Vila Real de Santo António unveiled what it calls “Portugal’s largest nativity scene” at its local cultural centre on Saturday 28th November 2020. The nativity scene is created every year by a team of two council workers – Augusto Rosa and Teresa Marques, assisted this year by Joaquim Soares and António Bartolomeu – who spend over 40 days and 2,500 hours of hard work to bring their project to life. It is created using over 20 tons of sand, four tons of rock dust and 3,000 kilos of cork, the nativity scene features a record 5,600 figures. It is so large that it occupies almost the whole area of the cultural centre’s exhibition space. Apart from recreating a number of Christian and pagan traditions, the impressive display pays homage to some local landmarks, such as the Marquês de Pombal square, the old huts near Monte Gordo beach, the salt pans and the traditional Algarvian norias. It also features 80 motorised figures, four lakes and scenic lighting. The festive creation also has a sustainable side as most of the materials used were natural or recycled. LED lighting was also used as much as possible. Entry cost is 50 cents and I only wish I lived nearer as I would absolutely love to view this. Many nativity displays have been cancelled this year due to Covid so I think it makes this one even more special.

Most big cities will have a huge Christmas tree in the square. There are many artificial Christmas trees for sale and the popular colours to dress a tree in are gold, red and green. You can also buy real Christmas pine trees here and often in Central Portugal the local Camaras give them away in exchange for a donation to Bombeiros. I used to love a real tree but hated all the pines that I would find 6 months after Christmas. It’s not good for pets either and I don’t think it is very ‘green’ to chop down a beautiful living tree just to display in your home for 2 weeks. Although I love the smell of a real tree, I would much rather take a walk in a forest and smell the beautiful aromas amongst nature. Families decorate their tables with Azevinho (Holly) which symbolises love, hope and protection. I don’t have any holly in my garden but I do have a huge ivy bush which is a bit unkempt and could do with a trim. I have noticed that Christmas cards are not that popular here which is a good thing as due to Covid we haven’t made many friends to give cards to!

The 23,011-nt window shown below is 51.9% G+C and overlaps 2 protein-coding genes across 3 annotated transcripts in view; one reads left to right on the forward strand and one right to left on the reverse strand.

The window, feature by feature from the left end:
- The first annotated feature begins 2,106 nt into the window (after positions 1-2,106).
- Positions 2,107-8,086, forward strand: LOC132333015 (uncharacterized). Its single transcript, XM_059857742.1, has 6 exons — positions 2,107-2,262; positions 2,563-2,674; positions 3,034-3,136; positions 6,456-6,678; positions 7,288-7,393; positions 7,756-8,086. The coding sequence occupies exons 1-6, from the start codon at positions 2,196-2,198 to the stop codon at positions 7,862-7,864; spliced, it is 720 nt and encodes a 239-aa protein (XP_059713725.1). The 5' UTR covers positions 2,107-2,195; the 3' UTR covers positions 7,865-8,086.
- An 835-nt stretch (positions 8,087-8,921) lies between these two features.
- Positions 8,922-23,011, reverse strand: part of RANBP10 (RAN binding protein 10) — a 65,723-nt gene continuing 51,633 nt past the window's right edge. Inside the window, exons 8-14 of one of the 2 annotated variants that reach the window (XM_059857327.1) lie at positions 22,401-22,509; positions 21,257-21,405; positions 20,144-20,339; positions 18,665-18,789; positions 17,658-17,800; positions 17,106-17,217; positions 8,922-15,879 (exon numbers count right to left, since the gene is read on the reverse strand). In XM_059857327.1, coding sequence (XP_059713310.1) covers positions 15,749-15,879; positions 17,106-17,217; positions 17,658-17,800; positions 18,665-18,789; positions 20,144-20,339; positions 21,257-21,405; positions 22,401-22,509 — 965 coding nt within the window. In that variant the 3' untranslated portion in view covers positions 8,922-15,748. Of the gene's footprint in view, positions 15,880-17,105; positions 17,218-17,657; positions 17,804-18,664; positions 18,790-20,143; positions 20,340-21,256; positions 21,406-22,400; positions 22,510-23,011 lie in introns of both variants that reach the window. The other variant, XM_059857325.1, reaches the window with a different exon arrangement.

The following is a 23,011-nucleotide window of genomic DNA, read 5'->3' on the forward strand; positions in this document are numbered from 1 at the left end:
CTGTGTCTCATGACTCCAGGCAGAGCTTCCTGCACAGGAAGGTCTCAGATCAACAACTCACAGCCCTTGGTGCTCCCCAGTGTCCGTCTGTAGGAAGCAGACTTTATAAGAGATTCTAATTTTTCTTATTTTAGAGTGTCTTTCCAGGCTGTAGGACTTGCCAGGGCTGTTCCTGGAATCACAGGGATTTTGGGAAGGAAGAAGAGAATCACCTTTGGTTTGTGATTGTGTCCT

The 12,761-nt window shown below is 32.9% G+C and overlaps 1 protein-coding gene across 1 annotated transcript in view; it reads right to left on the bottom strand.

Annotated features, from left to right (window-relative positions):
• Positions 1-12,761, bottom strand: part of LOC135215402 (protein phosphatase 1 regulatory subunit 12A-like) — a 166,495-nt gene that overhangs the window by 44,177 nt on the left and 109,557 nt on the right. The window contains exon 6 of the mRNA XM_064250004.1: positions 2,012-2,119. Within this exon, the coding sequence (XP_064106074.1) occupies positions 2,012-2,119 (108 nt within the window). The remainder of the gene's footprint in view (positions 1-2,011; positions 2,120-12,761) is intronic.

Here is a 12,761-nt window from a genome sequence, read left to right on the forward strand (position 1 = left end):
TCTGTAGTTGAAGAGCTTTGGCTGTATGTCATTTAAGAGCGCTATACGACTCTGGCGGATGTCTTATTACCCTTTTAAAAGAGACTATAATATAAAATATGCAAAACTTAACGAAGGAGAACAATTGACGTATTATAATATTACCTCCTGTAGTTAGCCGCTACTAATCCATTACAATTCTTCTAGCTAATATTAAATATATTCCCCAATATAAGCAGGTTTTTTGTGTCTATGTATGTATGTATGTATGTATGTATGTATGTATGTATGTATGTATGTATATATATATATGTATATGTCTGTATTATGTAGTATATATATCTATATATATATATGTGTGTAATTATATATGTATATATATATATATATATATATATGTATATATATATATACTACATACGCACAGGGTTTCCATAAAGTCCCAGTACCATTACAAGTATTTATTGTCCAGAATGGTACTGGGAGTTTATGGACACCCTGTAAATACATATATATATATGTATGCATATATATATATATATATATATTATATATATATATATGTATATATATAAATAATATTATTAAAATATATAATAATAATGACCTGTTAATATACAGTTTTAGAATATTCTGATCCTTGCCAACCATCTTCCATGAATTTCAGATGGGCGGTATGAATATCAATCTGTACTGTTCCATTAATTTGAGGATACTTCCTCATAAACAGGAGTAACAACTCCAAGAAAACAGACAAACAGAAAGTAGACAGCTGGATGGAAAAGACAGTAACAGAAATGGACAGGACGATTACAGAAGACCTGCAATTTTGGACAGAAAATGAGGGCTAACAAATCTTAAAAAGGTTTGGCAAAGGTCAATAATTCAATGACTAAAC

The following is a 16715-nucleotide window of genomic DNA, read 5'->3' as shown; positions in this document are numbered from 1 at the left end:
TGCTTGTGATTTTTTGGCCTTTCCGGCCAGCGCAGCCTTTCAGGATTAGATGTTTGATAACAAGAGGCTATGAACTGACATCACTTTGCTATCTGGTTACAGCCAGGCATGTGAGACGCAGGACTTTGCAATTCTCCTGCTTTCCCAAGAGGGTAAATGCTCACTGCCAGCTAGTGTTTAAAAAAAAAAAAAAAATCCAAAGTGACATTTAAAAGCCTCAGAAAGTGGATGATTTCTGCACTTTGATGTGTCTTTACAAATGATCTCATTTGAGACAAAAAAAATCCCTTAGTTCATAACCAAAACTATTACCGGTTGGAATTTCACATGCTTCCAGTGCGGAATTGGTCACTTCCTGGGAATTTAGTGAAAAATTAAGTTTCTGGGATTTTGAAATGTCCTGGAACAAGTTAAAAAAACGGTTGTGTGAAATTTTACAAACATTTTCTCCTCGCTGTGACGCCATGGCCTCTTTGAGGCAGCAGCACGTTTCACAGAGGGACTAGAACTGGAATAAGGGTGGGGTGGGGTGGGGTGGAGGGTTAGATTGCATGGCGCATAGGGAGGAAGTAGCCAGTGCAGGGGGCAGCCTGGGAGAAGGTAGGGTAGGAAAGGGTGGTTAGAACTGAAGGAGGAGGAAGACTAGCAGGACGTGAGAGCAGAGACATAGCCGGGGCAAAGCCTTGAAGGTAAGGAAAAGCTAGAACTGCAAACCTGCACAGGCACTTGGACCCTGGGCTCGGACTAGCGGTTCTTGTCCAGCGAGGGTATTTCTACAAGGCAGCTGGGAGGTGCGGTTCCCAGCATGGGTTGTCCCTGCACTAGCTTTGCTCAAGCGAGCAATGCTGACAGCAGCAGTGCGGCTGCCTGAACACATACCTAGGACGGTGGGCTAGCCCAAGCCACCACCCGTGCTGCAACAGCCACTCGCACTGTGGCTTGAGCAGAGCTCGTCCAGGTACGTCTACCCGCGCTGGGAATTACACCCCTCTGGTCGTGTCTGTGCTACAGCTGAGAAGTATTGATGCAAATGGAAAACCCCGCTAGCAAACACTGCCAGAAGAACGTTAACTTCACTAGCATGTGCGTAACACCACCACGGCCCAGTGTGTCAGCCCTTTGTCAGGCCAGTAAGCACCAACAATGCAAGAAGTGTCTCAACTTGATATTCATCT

My homemade Christmas decorations

I decided to make some centrepiece table decorations. I’m not crafty at all and it’s hard for me with arthritis in my hands but I gave it a go with a little help from hubby. I want the table to look cute if my children get to visit for Christmas. I am quite proud of my efforts but if you’re trying this at home folks, don’t put polystyrene fake snow in your kitchen blender, you will likely set your house on fire! It’s highly flammable so Epsom salts are a much better alternative for fake snow. I learnt the hard way (ha ha). Also wear gloves unless you like super gluing your fingers together. I have come to the conclusion that I’m not a crafter or artistic in any shape or form.